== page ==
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Racing To The Road: The Corvette C8 Z06 Compared To Other WEC Cars

2023 Corvette C8.R in competition

One of the most exciting things about the FIA World Endurance Championship (WEC) is that apart from seeing the bleeding edge of new vehicle technologies in the Hypercar class, there is also a GT3 field in the competition. These are cars that must be based on a road going version of the very same car, and they also have to be coupes, have a specific drag-to-performance ratio, and most importantly, not deviate too greatly from the road car’s shape and outline.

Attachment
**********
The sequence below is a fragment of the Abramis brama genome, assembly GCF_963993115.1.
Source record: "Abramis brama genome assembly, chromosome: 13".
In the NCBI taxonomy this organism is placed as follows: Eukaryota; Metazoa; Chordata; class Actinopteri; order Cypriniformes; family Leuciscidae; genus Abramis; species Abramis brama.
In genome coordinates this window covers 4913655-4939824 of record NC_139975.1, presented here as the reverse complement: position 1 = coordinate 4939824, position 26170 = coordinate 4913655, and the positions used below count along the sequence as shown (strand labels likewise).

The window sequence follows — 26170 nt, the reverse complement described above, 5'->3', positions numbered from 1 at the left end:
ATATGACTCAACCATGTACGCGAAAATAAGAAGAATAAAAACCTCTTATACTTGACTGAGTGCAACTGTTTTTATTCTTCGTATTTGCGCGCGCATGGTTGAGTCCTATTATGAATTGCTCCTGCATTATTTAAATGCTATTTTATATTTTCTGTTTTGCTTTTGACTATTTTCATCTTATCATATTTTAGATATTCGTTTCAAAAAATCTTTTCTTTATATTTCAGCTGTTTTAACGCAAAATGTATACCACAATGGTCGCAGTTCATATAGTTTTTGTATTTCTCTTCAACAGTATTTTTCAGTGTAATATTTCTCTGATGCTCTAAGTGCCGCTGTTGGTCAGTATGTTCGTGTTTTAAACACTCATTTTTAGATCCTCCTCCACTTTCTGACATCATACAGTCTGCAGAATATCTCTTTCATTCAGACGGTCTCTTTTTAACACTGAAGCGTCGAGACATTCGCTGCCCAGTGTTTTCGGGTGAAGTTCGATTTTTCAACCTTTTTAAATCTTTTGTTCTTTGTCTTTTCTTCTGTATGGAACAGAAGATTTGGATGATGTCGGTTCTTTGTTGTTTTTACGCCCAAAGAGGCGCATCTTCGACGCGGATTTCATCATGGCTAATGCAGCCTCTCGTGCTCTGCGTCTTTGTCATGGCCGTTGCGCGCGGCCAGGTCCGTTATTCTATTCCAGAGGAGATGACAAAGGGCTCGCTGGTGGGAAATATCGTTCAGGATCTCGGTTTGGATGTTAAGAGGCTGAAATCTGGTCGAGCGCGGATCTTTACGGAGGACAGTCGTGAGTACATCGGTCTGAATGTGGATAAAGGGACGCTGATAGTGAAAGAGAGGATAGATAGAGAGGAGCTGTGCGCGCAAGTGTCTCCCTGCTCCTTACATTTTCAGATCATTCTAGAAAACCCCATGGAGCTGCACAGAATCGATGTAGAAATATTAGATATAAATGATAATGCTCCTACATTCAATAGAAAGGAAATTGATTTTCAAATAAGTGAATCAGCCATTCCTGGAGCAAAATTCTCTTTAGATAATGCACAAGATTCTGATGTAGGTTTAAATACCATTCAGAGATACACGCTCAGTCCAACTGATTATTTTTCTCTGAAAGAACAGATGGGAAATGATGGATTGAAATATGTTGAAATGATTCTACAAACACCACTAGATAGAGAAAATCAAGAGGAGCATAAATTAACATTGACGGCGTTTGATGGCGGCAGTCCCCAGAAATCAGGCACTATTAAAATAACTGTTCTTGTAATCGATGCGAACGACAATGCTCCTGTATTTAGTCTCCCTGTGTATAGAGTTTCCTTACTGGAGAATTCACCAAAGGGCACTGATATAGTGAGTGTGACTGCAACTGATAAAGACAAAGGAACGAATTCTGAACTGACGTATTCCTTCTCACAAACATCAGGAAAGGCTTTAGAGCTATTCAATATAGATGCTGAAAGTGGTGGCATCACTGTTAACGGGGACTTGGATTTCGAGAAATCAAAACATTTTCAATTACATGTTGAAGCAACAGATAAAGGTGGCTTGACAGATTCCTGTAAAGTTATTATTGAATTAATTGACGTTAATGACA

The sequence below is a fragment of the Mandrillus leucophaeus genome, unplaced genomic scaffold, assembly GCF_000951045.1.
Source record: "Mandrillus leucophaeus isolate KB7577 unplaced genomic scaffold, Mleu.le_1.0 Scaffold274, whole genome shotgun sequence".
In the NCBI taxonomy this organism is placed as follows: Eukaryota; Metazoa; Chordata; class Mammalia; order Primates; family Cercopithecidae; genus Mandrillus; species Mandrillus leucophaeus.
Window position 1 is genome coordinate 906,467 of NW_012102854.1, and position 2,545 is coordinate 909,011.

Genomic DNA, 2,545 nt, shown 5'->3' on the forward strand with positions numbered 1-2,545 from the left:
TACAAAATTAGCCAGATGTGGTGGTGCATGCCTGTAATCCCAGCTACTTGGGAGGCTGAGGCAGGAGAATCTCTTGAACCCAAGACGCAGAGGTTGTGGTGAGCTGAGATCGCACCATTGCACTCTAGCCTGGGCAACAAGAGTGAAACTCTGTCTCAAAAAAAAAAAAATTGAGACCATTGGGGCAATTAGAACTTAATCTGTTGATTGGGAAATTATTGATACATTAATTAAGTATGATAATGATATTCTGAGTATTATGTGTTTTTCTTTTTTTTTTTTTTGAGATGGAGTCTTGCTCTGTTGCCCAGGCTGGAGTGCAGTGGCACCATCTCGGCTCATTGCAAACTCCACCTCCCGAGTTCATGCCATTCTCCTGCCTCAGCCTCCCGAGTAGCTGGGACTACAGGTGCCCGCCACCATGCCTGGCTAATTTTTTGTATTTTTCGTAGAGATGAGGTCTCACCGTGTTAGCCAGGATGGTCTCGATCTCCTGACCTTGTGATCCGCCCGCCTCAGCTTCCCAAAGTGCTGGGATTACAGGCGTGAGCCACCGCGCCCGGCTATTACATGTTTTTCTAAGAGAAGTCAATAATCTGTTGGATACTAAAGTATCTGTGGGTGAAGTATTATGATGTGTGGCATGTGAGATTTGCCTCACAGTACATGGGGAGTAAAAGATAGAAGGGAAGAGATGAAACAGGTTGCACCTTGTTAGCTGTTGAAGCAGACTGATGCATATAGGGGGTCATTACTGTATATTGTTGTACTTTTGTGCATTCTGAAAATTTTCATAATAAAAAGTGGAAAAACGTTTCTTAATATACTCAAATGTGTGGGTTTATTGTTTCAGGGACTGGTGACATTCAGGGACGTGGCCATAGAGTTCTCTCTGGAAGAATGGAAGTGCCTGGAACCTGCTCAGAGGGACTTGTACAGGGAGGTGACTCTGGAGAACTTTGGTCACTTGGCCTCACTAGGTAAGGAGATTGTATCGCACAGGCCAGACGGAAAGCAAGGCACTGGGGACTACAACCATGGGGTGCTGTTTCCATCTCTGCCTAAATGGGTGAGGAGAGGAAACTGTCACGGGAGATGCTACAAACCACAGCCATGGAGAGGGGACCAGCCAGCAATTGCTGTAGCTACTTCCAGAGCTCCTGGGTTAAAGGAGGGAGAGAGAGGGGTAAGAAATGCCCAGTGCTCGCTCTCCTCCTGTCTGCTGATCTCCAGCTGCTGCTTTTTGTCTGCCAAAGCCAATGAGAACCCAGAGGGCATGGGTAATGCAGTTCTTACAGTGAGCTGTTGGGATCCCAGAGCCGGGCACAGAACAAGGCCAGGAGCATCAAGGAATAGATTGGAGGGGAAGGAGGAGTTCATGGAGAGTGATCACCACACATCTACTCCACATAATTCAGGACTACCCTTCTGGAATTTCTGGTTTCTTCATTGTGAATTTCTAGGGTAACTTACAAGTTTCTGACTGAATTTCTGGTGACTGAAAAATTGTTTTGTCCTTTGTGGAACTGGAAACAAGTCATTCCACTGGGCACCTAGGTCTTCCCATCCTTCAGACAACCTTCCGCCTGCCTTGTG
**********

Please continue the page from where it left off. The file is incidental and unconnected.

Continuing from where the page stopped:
In a bit of an inverse way of doing things, the Corvette C8 Z06 came out after the racing version of the car was built, as GT3 cars are usually made after its road going counterpart. They were able to do this by using a very clever loophole, in that the C8 in its base form technically is the “silhouette shape” for the race car. 

2023 Corvette C8 Z06

But, how does it compare to the road going versions of the other WEC GT3 competitors? Is it truly up to the supercar moniker, or does it fall short when going head to head against some pretty big names out there?

That’s what we intend to find out today by comparing it to five of its most popular competitors from the WEC! 

VS Lamborghini Huracan STO (Huracan GT3 EVO2)

Lamborghini Huracan GT3 EVO2